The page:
New York City’s Garifuna community, the largest outside Central America, dances to punta rock at clubs, weddings, even baby showers.
Gyrating hips, bouncing buttocks and fast feet – these are the movements that make up punta, a music genre and dance brought to New York City decades ago by ethnic Garifuna who migrated here from Central America.
Like so many immigrant traditions, though, punta was neglected by the next Garifuna generations, born in the U.S. and raised in the era of television and radio, hip-hop, pop, rock and rap.
Now, 80 years after Garifuna began migrating to the U.S., their music and dance is enjoying a revival – though often in a form fused with rock or other genres. Garifunatv.com, a 24-hour online radio station, plays only Garifuna music. Garifuna musicians are available to play at baby showers, birthdays and weddings. And two clubs in the Bronx regularly feature punta music, which is the mainstay in the repertoire of at least 10 New York City bands and perhaps two dozen solo artists, according to Julian Rochez, who founded Garifunatv.com.
One of the best-known bands is GX Team (G for generation, X for unknown). Band member Alex Ciego, 27, said that most people from his generation never learned the language or the history of the Garifuna people, and yet, “We noticed being Garifuna is what bonded us as best friends in GX,” Ciego said. “GX represents Garifuna from all four countries: Belize, Honduras, Guatemala and Nicaragua, so we make sure to always promote Garifuna first.”
The Garifuna are an Afro-Caribbean people from the island of St. Vincent, who were exiled to Honduras in 1796. From there, Garifuna migrated to neighboring parts of Central America – and to the U.S. Community leaders estimate the Garifuna population in New York City to be at least 200,000, which would make it the larges Garifuna population outside of Central America.
According to Julian Rochez, who goes by Don Juleon on his radio station, there are eight Garifuna music genres, but punta is the most popular. It’s played at funerals, wakes, parties and holidays, and it is part of Garifuna spiritual worship of their ancestors.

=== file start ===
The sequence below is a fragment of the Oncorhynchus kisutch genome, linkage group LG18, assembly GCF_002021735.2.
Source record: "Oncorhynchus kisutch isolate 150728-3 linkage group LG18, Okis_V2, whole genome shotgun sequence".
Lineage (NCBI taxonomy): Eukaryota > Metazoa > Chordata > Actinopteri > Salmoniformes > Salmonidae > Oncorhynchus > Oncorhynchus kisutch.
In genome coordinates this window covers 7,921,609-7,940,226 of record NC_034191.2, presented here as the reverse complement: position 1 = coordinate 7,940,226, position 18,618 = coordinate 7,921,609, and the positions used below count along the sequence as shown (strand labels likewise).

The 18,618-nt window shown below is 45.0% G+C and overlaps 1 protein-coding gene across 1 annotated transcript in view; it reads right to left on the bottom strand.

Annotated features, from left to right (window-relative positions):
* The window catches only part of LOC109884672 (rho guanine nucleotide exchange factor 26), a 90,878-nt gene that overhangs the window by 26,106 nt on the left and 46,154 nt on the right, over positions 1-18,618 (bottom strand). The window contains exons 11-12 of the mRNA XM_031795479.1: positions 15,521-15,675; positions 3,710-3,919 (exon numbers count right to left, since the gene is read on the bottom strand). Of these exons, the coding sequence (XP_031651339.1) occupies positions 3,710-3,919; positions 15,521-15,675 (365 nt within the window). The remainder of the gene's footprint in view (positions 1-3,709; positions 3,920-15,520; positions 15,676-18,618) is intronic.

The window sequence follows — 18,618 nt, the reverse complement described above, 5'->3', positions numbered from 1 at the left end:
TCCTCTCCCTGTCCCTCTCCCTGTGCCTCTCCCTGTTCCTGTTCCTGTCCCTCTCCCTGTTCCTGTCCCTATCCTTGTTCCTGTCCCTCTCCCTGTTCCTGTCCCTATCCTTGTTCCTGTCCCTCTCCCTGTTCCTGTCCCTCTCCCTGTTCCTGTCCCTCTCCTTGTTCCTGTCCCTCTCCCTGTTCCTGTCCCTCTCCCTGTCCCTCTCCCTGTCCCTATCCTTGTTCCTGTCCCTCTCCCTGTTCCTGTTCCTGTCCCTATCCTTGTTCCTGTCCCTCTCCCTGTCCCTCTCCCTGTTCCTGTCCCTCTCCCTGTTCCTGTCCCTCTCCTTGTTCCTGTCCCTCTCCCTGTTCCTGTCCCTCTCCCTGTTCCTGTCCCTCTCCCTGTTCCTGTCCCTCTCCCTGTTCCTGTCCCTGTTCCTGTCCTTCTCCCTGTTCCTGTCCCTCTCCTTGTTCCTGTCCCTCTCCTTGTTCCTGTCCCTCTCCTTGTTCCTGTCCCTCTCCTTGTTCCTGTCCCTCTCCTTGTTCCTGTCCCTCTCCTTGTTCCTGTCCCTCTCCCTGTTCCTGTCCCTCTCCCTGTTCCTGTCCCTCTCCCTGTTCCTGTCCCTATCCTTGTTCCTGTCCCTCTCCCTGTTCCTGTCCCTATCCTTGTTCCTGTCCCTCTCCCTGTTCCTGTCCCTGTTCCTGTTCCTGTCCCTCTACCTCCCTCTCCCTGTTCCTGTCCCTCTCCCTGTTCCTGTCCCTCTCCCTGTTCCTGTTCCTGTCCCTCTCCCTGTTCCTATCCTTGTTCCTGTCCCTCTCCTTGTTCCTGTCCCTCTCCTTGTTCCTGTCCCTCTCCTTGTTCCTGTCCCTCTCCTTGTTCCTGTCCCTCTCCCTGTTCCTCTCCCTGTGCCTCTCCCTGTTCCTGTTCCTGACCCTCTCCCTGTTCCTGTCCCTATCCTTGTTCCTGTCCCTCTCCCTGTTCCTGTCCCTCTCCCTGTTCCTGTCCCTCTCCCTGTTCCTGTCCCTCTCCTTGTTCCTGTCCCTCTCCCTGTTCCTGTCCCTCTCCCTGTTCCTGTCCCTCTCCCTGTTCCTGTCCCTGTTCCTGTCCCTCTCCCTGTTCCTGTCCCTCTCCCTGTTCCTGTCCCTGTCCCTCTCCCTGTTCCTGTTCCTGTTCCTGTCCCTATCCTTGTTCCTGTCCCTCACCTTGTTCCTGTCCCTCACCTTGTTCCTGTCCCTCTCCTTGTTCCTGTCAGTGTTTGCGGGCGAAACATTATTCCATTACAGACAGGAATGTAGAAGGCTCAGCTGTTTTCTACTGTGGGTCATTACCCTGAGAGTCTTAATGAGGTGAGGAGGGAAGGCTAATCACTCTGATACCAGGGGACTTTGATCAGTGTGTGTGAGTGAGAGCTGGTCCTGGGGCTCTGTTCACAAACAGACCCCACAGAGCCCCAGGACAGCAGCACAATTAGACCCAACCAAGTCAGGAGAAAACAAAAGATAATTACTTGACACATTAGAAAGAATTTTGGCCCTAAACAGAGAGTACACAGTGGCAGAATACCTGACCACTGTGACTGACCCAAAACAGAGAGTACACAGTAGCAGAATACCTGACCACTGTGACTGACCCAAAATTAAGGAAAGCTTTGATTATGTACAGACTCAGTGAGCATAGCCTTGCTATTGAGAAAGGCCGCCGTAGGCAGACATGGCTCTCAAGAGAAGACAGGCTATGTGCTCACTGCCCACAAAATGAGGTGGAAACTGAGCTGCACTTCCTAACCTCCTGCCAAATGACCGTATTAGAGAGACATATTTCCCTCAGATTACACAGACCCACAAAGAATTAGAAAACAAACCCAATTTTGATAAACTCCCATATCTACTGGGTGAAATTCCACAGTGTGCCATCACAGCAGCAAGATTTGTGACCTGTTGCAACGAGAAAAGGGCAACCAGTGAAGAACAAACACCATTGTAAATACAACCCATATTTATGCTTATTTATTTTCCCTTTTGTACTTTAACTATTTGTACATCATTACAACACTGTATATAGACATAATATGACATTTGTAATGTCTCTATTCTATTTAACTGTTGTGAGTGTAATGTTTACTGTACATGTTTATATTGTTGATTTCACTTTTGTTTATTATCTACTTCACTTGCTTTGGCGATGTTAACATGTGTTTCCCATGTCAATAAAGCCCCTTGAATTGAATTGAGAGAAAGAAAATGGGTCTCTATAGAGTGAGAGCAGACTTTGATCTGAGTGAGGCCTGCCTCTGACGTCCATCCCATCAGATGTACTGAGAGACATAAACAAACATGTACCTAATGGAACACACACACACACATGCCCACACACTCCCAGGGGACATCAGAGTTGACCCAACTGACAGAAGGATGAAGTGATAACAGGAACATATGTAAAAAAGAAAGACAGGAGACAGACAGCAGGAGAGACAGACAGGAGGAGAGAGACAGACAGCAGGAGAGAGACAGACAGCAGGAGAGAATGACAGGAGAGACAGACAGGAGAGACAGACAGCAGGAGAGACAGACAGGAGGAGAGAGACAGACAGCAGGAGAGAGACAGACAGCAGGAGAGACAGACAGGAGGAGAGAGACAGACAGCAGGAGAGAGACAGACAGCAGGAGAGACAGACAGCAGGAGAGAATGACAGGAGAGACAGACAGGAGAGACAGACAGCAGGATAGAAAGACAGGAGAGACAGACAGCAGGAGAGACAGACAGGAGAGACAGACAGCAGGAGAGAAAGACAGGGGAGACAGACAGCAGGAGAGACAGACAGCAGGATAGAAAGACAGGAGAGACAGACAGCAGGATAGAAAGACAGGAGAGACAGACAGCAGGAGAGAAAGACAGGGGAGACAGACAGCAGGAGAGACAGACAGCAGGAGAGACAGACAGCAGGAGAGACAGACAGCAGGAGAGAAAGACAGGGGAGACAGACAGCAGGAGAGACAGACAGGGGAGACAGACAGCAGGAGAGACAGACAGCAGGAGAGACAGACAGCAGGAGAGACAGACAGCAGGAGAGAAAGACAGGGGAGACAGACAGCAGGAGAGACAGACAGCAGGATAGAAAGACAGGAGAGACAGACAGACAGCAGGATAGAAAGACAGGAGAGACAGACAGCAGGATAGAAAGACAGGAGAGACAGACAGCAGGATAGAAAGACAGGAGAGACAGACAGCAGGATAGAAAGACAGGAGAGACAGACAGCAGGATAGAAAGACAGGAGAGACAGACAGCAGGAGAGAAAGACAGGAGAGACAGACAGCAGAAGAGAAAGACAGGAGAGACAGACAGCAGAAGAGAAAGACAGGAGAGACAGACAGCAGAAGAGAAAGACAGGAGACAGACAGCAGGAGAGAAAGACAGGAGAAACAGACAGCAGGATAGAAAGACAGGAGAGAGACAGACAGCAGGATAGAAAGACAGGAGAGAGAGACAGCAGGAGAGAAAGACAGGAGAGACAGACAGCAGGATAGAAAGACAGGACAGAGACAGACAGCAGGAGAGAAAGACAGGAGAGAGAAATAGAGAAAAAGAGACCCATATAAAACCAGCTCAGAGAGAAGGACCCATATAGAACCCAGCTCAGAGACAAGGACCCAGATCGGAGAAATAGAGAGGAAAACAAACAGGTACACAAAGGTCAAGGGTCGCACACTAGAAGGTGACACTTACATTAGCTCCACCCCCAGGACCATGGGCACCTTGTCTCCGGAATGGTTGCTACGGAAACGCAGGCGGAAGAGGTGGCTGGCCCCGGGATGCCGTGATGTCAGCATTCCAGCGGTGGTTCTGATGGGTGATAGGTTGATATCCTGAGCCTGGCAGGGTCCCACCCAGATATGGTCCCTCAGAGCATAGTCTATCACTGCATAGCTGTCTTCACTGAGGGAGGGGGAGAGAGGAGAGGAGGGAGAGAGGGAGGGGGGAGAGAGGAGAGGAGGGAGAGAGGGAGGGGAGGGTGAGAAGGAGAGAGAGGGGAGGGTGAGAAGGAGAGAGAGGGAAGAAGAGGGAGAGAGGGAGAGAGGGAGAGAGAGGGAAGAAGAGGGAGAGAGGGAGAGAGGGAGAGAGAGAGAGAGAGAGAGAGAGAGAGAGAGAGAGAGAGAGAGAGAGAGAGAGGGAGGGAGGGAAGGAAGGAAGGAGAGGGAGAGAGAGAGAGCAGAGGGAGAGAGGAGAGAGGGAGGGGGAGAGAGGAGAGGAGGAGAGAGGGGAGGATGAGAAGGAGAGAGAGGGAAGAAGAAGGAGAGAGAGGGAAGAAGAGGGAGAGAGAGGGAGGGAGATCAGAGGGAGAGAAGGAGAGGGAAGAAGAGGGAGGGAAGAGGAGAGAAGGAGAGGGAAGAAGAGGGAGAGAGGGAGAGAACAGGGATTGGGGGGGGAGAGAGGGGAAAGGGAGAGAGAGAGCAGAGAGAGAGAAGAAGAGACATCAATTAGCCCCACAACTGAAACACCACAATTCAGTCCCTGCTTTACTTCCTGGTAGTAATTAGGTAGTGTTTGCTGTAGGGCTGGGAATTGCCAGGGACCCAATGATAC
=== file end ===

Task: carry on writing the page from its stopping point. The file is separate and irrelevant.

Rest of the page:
Traditional punta has just three instruments: drums, maracas and a turtle shell. GX Team adds electronic instruments, such as keyboards, guitar and bass guitar, creating a sound many describe as a mix of Caribbean and African rhythms, with a touch of soca from Trinidad and other Latin music influences.
The result is what is now known as punta rock, which emerged in New York City in the early 1980s with Los Satelites.
At first, this new fusion was refereed to as calypso, which originated with Africans in Trinidad, because the Garifuna didn’t associate it with traditional punta, Don Juleon said.
“In New York, they didn’t call it punta rock,” he said. “Punta was traditional, and Garifuna people never thought they could combine the two worlds in one.”
The name of the genre, punta rock, actually hit the U.S. scene in 1985 with the group Goubana from Honduras. When the Garifuna community heard the group play, musicians in New York City, like Los Satelites, started classifying the music they had already been playing for years as punta rock, too.
“They woke up the whole Garifuna nation with their sound – I was only 12 or 13, but these guys just left the Garifuna community dumfounded,” Don Juleon said.
The GX Team has taken the fusion process of punta rock even further, said Juleon, by adding more electronic instruments and adapting other genres into their sound. One of the band’s musicians, Kevin Ramirez, 26, known as Big Kev, is “the King of punta rock,” said Juleon.
“What Big Kev brings to the table is so advanced that I can’t even explain it,” he said. “The musical arrangements he creates are so sophisticated…you really just never know what he is going to do next.”
GX Team and other Garifuna bands often play at Maximo’s Place and Best Party Place, two Bronx clubs that feature Garifuna bands and draw large Garifuna crowds.
However, GX Team is starting to move out of the strictly Garifuna realm. In recent months they have played at SOBs and the Shrine, Manhattan clubs that tend to draw mixed crowds and big name artists.
GX Team says its work has two goals: to reach out to Garifuna youth and make them feel proud of their culture, while also breaking out of the ethnic genre to make punta rock mainstream. Their efforts to promote and support Garifuna culture will be honored later this month, when they receive the New York City 2012 Band of the Year award from Elite Carib International, a new organization aimed at promoting world music genres within the Garifuna culture.
“We all started playing music when we were young, and now we are just working to find a formula that can take Garifuna music to the mainstream level,” said Ramirez. “Once we get there, young people will hopefully be proud to openly call themselves Garifuna.”